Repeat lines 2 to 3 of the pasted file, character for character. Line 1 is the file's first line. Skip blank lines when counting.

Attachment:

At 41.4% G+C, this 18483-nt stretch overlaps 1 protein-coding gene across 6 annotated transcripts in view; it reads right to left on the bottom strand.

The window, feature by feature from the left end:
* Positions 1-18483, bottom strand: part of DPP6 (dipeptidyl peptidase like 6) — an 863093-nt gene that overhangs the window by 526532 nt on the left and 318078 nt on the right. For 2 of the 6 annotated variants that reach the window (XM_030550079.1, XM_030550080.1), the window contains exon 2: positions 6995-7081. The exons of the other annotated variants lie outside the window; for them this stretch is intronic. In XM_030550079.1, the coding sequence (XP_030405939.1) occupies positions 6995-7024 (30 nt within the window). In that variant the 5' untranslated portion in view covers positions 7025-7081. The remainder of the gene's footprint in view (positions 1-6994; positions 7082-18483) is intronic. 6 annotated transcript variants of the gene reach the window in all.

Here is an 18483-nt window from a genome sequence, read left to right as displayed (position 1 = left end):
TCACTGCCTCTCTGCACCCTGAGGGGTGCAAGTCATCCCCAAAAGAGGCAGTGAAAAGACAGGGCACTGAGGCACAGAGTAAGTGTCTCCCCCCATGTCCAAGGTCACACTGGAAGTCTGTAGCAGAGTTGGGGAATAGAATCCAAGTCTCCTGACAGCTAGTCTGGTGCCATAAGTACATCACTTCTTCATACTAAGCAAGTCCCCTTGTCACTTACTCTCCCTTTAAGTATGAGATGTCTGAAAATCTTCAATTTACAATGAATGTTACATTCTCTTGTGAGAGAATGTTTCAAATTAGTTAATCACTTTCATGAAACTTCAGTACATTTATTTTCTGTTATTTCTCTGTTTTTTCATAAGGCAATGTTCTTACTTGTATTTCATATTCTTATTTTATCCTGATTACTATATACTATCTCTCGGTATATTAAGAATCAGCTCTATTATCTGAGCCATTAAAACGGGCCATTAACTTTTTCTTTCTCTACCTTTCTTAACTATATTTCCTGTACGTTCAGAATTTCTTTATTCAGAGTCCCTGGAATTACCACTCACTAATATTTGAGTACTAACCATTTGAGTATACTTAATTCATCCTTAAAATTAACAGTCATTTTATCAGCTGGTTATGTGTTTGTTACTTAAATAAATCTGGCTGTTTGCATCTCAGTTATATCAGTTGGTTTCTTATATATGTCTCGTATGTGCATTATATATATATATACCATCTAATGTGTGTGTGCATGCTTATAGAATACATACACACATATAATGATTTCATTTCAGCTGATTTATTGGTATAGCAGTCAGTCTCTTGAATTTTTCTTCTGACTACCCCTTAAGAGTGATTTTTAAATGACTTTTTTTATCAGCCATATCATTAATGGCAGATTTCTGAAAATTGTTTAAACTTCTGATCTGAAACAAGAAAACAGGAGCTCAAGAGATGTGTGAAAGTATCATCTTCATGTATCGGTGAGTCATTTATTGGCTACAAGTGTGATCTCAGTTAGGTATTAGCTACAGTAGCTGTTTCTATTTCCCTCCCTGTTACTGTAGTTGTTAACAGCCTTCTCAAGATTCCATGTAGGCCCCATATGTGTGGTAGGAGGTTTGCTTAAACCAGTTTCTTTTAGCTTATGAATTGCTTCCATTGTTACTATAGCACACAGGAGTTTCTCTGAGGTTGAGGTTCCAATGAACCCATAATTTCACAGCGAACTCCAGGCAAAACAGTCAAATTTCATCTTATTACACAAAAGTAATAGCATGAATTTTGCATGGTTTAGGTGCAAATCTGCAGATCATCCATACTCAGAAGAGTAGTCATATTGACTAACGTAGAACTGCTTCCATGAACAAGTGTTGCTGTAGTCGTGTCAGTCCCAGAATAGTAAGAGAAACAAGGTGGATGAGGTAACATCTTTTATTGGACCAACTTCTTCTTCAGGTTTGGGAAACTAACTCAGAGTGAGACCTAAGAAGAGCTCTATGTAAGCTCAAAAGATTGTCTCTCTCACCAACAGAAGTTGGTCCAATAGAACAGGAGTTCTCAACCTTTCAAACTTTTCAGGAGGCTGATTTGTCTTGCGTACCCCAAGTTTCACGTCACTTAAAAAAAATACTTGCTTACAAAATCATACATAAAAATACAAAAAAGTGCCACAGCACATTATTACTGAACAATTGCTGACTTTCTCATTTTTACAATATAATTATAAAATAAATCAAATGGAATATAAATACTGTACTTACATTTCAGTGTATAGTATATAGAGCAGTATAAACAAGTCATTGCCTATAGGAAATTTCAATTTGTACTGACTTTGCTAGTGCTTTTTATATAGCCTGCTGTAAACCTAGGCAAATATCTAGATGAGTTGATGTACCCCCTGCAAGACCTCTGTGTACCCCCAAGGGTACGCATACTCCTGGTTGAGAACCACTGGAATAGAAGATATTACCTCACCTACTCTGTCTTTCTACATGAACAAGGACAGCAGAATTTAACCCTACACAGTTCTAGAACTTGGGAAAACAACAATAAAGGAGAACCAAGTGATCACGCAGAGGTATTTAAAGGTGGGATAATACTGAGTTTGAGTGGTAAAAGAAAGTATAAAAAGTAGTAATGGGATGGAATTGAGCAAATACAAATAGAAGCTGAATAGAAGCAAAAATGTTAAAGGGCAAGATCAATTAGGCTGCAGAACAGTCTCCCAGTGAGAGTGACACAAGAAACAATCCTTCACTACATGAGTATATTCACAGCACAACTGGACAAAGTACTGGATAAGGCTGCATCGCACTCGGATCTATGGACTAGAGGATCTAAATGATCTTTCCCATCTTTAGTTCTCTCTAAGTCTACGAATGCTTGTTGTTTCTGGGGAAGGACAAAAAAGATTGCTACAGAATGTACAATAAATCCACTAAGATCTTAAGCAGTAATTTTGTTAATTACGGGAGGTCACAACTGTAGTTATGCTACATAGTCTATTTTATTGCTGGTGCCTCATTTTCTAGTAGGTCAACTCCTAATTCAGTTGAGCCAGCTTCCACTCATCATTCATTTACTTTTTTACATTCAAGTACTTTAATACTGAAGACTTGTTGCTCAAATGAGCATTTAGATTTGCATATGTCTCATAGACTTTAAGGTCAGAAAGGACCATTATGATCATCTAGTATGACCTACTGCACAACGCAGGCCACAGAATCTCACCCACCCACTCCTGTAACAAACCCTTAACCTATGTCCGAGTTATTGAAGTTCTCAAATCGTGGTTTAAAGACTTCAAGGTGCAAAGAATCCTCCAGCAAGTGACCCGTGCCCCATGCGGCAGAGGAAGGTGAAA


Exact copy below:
The window, feature by feature from the left end:
* Positions 1-18483, bottom strand: part of DPP6 (dipeptidyl peptidase like 6) — an 863093-nt gene that overhangs the window by 526532 nt on the left and 318078 nt on the right. For 2 of the 6 annotated variants that reach the window (XM_030550079.1, XM_030550080.1), the window contains exon 2: positions 6995-7081. The exons of the other annotated variants lie outside the window; for them this stretch is intronic. In XM_030550079.1, the coding sequence (XP_030405939.1) occupies positions 6995-7024 (30 nt within the window). In that variant the 5' untranslated portion in view covers positions 7025-7081. The remainder of the gene's footprint in view (positions 1-6994; positions 7082-18483) is intronic. 6 annotated transcript variants of the gene reach the window in all.